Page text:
Surface characterisation of contact materials for thin film CdTe solar cells

Hesp, David
Surface characterisation of contact materials for thin film CdTe solar cells. [Unspecified]

[img] Text
Available under License Creative Commons Attribution.

Download (7MB)


The deposition of tellurium onto the low index faces of copper single crystals induces a range of structures such as the (2√3×2√3)R30° surface substitutional alloy on the Cu(111) surface. These structures have been studied using a combination of scanning tunnelling microscopy (STM), low energy electron diffraction (LEED), X-ray photoemission (XPS) and ultraviolet photoemission (UPS). The deposition of tellurium on to the Cu(111) surface produced several structures including (2√3×2√3)R30° phase for a coverage of 0.17ML, For a coverage of 0.33ML a (√3×√3)R30° surface alloy was found. For coverages greater than 0.66ML a bulk alloy was formed which is consistent with the Cu3Te2 phase. The deposition of tellurium onto the Cu(110) surface produced a c(2×2) structure for a coverage of 0.5ML. Further deposition causes uniaxial compression of the over-layer as indicated by the LEED patterns. STM of this surface revealed two hexagonal domains rotated 30° with respect to each other. The deposition of tellurium on to the Cu(100) surface produced a p(2×2) over−layer for a coverage of 0.25ML. Further deposition lead to a series of coincidence lattices showing co-existing structures including split c(2×2) spots in the LEED pattern. A heavily streaked split c(2×2) LEED pattern was observed for tellurium coverages over 1ML dosage where STM images revealed a heavily striped surface with two domains perpendicular to each other. The larger structures observed suggest 3D growth of these stripes. On all 3 surfaces the work function was found to increase upon tellurium deposition. The electronic structure of indium oxide thin films was investigated after different treatments in ultra high vacuum using XPS and UPS. The (111) surface was investigated using a combination of hard and soft X-rays showing the lower portion of the valence band to be dominated by oxygen orbitals while the higher portion of the valence band indium orbitals. The valence band was then probed and the work function measured after different annealing treatments. For all 3 samples, (111) (110) and (100) the work function was found to increase when annealing in oxygen when compared to annealing in vacuum. This is attributed to the movement of the Fermi level as the carrier concentration at the surface is altered. The lowering of observed gap states when annealing in oxygen also suggests they may originate from oxygen vacancies within the surface.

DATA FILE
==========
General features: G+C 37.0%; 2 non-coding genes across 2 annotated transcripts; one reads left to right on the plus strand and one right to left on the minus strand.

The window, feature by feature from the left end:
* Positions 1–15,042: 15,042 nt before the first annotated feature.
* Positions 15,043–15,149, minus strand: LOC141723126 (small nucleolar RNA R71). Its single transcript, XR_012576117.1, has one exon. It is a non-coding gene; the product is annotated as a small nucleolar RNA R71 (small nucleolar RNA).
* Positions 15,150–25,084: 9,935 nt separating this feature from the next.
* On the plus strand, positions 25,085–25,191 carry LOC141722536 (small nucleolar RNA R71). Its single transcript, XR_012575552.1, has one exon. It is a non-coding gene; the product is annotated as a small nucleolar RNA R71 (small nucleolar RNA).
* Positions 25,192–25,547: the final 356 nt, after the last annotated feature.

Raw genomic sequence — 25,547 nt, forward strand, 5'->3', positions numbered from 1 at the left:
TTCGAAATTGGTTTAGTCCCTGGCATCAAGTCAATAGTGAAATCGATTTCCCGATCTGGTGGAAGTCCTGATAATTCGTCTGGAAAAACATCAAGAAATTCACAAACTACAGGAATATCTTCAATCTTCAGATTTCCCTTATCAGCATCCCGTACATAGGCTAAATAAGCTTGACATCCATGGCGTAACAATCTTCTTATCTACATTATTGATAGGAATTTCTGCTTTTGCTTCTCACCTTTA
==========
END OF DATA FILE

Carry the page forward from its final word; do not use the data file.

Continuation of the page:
Item Type: Unspecified
Additional Information: Date: 2015-01-30 (completed)
Subjects: Q Science > QC Physics
Depositing User: Symplectic Admin
Date Deposited: 21 Jan 2016 12:12
Last Modified: 29 May 2019 07:23
Repository Staff Access